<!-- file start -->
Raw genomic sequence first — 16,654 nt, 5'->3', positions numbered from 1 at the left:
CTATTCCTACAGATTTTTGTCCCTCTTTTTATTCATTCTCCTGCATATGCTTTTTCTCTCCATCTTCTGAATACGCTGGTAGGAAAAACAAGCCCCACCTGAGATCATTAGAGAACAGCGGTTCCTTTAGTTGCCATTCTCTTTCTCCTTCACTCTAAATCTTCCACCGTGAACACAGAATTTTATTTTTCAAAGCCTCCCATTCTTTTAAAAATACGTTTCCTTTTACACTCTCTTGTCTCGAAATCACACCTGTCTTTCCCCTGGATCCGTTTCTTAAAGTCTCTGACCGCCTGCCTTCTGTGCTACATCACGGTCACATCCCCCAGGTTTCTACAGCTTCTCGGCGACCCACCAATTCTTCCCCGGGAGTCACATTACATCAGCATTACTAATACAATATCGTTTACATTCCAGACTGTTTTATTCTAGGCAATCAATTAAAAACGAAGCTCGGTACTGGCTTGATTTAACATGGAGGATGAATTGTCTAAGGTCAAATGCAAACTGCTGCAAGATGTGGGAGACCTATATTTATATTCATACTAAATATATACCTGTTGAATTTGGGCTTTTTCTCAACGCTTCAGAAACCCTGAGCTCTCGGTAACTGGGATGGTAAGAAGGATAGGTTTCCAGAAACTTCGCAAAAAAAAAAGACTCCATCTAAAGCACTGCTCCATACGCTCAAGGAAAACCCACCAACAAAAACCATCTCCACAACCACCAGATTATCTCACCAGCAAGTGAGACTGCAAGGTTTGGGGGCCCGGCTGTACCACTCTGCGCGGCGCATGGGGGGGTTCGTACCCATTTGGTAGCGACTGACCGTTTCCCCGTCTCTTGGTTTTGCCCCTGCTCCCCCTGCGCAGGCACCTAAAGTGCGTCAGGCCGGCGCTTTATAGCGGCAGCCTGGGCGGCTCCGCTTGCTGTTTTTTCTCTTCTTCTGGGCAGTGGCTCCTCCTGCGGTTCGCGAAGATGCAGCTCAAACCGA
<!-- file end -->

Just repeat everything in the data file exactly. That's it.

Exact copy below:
Raw genomic sequence first — 16,654 nt, 5'->3', positions numbered from 1 at the left:
CTATTCCTACAGATTTTTGTCCCTCTTTTTATTCATTCTCCTGCATATGCTTTTTCTCTCCATCTTCTGAATACGCTGGTAGGAAAAACAAGCCCCACCTGAGATCATTAGAGAACAGCGGTTCCTTTAGTTGCCATTCTCTTTCTCCTTCACTCTAAATCTTCCACCGTGAACACAGAATTTTATTTTTCAAAGCCTCCCATTCTTTTAAAAATACGTTTCCTTTTACACTCTCTTGTCTCGAAATCACACCTGTCTTTCCCCTGGATCCGTTTCTTAAAGTCTCTGACCGCCTGCCTTCTGTGCTACATCACGGTCACATCCCCCAGGTTTCTACAGCTTCTCGGCGACCCACCAATTCTTCCCCGGGAGTCACATTACATCAGCATTACTAATACAATATCGTTTACATTCCAGACTGTTTTATTCTAGGCAATCAATTAAAAACGAAGCTCGGTACTGGCTTGATTTAACATGGAGGATGAATTGTCTAAGGTCAAATGCAAACTGCTGCAAGATGTGGGAGACCTATATTTATATTCATACTAAATATATACCTGTTGAATTTGGGCTTTTTCTCAACGCTTCAGAAACCCTGAGCTCTCGGTAACTGGGATGGTAAGAAGGATAGGTTTCCAGAAACTTCGCAAAAAAAAAAGACTCCATCTAAAGCACTGCTCCATACGCTCAAGGAAAACCCACCAACAAAAACCATCTCCACAACCACCAGATTATCTCACCAGCAAGTGAGACTGCAAGGTTTGGGGGCCCGGCTGTACCACTCTGCGCGGCGCATGGGGGGGTTCGTACCCATTTGGTAGCGACTGACCGTTTCCCCGTCTCTTGGTTTTGCCCCTGCTCCCCCTGCGCAGGCACCTAAAGTGCGTCAGGCCGGCGCTTTATAGCGGCAGCCTGGGCGGCTCCGCTTGCTGTTTTTTCTCTTCTTCTGGGCAGTGGCTCCTCCTGCGGTTCGCGAAGATGCAGCTCAAACCGA